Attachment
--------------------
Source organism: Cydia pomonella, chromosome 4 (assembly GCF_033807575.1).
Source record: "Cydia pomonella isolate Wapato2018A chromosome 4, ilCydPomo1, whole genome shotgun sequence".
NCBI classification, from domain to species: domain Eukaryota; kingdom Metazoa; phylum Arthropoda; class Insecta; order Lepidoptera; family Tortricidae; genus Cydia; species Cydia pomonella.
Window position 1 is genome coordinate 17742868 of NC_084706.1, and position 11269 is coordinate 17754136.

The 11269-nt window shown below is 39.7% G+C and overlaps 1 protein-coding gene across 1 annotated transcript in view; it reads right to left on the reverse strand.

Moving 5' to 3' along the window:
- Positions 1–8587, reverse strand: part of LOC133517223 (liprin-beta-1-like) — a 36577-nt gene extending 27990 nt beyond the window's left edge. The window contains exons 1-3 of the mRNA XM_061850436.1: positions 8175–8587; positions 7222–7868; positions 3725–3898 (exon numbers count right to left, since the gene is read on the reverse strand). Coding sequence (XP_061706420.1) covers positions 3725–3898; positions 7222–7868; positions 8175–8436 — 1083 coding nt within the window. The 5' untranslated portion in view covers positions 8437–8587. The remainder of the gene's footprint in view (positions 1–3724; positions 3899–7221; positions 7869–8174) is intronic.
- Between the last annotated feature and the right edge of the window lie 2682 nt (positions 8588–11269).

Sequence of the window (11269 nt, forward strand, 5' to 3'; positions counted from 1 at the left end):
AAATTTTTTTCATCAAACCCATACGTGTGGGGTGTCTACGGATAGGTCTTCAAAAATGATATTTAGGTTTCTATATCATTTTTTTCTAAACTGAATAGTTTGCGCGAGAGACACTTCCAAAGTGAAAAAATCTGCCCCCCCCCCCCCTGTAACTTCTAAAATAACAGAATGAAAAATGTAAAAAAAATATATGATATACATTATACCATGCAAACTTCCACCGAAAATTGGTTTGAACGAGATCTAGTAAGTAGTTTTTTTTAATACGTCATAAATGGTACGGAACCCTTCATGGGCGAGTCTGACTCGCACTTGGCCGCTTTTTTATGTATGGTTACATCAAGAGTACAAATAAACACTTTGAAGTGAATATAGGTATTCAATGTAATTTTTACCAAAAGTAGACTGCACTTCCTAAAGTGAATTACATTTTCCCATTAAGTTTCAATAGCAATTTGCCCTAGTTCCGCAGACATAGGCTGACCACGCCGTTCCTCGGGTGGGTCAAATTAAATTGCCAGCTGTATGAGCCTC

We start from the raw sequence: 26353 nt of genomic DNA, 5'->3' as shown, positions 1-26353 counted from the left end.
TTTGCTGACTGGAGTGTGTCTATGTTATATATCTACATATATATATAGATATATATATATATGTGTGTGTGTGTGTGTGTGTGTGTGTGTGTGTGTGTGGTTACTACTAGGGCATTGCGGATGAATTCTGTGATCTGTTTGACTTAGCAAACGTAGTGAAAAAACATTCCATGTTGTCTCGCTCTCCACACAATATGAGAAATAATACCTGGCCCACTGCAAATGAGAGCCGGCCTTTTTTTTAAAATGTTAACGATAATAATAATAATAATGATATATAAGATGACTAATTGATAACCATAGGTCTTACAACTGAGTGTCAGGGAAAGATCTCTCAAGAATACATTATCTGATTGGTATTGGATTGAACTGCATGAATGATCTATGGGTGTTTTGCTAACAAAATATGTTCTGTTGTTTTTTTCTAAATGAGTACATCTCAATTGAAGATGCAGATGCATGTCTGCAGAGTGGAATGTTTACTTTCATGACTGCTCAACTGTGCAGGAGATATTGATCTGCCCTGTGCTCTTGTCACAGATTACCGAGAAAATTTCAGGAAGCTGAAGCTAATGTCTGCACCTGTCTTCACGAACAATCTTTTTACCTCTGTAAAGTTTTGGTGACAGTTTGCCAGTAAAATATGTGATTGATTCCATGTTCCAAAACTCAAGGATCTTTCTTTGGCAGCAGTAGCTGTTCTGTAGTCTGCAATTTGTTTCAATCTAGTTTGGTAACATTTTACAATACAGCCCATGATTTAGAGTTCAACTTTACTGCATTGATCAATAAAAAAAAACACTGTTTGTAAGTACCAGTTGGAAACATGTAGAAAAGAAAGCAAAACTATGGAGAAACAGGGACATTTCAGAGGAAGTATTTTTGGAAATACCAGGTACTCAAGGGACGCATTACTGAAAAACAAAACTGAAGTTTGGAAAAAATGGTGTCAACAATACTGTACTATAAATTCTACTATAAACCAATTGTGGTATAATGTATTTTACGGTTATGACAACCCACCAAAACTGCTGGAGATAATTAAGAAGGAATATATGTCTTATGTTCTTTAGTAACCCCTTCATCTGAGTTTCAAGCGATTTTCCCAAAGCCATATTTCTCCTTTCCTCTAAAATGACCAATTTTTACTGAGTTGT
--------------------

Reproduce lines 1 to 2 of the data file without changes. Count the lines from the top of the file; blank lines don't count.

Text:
Source organism: Cydia pomonella, chromosome 4 (assembly GCF_033807575.1).
Source record: "Cydia pomonella isolate Wapato2018A chromosome 4, ilCydPomo1, whole genome shotgun sequence".